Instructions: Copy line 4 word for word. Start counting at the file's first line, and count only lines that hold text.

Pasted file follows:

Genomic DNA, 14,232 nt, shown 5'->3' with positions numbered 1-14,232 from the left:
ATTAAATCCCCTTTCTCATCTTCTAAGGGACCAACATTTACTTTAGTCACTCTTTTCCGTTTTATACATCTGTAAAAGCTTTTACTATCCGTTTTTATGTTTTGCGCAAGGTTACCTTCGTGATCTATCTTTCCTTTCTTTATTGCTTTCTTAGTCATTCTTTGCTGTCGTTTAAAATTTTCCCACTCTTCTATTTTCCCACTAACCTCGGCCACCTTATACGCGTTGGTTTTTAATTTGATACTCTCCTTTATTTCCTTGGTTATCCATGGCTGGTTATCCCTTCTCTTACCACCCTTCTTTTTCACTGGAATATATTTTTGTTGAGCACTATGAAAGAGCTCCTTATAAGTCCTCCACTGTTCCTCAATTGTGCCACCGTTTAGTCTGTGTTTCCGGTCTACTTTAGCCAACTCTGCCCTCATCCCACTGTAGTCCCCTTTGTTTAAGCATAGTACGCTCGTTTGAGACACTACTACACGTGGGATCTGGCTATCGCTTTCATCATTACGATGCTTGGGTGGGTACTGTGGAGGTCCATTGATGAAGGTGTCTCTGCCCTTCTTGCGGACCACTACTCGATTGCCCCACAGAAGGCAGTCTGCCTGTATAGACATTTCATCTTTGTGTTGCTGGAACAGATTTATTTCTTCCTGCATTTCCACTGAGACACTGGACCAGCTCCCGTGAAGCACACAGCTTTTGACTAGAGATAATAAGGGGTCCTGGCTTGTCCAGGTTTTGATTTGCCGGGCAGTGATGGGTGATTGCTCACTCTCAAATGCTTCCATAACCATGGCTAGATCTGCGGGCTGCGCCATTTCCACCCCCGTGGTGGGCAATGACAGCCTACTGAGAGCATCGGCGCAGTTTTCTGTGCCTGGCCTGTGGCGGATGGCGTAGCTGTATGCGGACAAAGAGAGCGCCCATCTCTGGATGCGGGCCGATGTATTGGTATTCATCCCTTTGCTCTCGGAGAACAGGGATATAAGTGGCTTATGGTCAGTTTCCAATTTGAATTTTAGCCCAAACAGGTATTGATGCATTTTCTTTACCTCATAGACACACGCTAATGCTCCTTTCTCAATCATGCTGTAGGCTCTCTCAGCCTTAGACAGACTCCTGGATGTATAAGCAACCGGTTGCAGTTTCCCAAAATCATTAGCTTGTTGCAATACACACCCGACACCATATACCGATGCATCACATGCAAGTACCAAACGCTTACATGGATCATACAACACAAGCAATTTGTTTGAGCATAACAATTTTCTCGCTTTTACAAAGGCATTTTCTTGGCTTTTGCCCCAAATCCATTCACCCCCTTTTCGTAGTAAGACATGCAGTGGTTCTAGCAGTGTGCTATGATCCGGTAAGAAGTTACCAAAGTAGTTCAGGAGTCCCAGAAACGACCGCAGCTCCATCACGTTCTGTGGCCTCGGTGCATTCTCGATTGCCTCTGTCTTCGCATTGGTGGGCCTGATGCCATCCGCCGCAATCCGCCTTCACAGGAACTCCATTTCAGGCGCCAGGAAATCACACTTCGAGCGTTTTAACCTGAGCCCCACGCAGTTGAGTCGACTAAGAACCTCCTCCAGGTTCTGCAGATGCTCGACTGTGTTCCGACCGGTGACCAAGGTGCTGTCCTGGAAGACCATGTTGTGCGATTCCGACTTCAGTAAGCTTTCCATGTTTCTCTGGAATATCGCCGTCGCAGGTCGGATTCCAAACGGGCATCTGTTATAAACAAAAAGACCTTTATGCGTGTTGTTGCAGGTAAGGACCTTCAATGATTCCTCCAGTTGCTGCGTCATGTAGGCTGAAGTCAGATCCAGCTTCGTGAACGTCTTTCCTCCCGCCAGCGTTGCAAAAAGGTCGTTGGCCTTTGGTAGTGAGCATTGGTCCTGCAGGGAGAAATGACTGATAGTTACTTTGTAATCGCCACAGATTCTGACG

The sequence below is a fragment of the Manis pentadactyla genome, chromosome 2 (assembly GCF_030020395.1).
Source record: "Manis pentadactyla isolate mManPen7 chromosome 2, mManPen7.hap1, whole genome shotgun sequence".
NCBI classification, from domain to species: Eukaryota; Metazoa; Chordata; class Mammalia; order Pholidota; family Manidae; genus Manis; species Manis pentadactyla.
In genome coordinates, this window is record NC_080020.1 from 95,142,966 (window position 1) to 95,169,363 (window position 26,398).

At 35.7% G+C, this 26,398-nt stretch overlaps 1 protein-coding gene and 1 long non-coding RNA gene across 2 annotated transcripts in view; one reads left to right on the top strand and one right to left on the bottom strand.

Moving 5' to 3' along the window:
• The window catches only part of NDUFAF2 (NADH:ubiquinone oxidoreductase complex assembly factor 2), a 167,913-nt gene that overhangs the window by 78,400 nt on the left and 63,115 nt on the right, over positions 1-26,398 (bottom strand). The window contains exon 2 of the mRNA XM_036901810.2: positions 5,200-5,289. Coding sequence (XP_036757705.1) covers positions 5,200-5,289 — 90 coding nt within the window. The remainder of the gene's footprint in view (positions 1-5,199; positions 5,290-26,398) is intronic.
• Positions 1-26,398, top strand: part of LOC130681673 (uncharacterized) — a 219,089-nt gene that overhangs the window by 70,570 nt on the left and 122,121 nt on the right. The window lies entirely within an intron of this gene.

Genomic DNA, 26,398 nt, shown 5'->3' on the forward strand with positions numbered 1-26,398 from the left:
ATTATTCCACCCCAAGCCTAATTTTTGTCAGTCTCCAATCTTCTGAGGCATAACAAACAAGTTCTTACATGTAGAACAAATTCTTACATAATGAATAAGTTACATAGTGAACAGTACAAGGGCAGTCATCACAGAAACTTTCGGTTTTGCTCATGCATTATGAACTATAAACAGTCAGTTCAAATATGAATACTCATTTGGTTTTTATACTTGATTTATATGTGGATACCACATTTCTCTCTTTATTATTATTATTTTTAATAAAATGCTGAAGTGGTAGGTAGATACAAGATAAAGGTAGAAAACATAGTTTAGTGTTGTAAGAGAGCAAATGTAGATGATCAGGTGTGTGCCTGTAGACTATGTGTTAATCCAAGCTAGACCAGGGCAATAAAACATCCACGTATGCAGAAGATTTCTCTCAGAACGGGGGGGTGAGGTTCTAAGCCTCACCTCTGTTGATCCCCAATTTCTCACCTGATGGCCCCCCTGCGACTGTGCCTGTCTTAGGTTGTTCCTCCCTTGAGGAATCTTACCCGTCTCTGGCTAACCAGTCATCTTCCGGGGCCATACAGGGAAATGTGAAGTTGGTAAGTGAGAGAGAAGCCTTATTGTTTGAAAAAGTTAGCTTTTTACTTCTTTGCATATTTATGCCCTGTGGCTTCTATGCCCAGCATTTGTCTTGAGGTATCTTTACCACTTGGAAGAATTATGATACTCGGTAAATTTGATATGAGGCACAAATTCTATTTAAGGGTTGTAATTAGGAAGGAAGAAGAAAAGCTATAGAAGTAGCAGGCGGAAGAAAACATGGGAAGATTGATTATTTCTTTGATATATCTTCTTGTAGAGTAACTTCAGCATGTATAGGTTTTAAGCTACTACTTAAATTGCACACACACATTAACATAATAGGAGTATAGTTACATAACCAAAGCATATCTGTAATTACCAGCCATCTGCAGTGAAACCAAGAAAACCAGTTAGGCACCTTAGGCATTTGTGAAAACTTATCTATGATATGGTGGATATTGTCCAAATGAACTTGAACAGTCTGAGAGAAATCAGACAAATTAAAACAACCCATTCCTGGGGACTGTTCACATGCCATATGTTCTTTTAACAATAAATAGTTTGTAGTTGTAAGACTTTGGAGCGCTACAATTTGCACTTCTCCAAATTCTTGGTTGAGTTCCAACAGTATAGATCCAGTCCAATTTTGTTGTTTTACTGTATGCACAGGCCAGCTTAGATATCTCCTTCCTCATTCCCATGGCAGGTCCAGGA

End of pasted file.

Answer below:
Source record: "Manis pentadactyla isolate mManPen7 chromosome 2, mManPen7.hap1, whole genome shotgun sequence".